The 'temporary' recession tax you're still paying

Recession explained in silhouette
Recession explained in silhouette

The Great Recession might be over, but residents and businesses in many states across the country are still paying "temporary" taxes put in place to help refill public coffers.

The downturn, of course, hammered state budgets. In response, 14 states and the District of Columbia tried to plug their revenue shortfalls in part by imposing temporary taxes, a new report from the Tax Policy Center found.

Combined, those states and D.C. imposed 25 temporary tax measures between 2008 and 2011.

Related: States with the highest state and local taxes

Of those 25, however, 13 have since been extended, made permanent or replaced. Nine were actually allowed to expire on schedule and 3 still haven't reached their expiration date.

Connecticut, for instance, extended its temporary 10% corporate income surtax twice, and has since increased it to 20%.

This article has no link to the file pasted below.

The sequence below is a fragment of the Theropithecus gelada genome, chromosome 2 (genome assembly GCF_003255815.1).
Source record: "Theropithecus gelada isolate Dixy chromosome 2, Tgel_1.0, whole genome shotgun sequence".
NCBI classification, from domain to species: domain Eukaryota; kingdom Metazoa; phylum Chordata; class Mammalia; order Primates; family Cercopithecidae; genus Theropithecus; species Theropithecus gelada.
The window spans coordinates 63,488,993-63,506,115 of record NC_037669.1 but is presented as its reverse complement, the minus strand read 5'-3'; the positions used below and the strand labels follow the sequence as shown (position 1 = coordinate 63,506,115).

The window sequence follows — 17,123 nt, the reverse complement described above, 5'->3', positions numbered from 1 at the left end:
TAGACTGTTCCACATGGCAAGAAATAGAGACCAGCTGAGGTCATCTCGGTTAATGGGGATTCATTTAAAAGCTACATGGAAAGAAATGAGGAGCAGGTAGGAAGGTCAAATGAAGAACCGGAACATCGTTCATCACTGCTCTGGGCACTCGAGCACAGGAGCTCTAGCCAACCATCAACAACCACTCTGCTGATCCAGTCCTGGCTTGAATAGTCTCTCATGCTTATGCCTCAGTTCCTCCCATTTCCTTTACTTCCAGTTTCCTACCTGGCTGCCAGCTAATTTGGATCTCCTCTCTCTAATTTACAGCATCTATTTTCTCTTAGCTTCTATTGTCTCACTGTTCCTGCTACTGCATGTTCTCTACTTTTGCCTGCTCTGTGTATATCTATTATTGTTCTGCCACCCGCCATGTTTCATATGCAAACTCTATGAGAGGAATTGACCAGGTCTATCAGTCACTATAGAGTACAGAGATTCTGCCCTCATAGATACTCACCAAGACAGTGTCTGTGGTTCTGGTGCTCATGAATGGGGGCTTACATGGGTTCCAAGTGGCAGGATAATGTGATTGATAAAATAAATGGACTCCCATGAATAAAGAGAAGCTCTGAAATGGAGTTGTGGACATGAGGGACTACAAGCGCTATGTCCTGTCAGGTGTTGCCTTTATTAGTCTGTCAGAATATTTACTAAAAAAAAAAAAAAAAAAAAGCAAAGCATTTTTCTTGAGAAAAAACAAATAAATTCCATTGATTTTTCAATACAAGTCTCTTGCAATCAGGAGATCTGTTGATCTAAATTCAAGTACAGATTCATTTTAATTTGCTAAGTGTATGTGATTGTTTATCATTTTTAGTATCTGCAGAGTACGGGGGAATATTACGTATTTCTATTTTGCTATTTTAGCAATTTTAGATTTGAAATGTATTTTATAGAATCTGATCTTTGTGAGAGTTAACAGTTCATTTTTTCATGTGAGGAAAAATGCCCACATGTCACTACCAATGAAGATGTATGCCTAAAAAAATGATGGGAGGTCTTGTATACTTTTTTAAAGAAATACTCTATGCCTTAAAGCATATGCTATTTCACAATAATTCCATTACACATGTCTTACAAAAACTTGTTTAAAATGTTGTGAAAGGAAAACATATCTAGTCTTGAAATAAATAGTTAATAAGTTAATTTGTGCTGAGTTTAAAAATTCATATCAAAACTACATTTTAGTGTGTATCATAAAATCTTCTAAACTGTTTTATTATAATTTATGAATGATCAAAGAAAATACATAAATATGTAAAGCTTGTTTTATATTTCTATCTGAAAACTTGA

Hawaii temporarily increased its lodging tax by 2 percentage points to 9.25%, then made that increase permanent.

Kansas raised its sales and excise tax from 5.7% to 6.3%. Then it ratcheted back the increase a little - to 6.15% - and made that permanent.

Similarly, Delaware increased its top income tax rate by 1 percentage point to 6.95%, then lowered it to 6.6% in two steps and made it permanent.

Related: What now for taxes after Republican sweep?

New York, meanwhile, replaced part of its recession-era income tax hike on the rich with another temporary tax hike on the even richer. The second temporary tax, now set to expire in 2017, imposes an 8.82% top rate on income over $2 million.

Among states that actually let their temporary tax hikes expire on schedule and for good are: Arizona, Maryland, New Jersey and North Carolina.

Temporary taxes weren't the only tools those 14 states used to balance their budgets, which they're required to do. Due to the depth of the recession and their limited rainy-day funds to combat it, the report found these states also -- along with most states -- had to cut spending and raise taxes in other ways.

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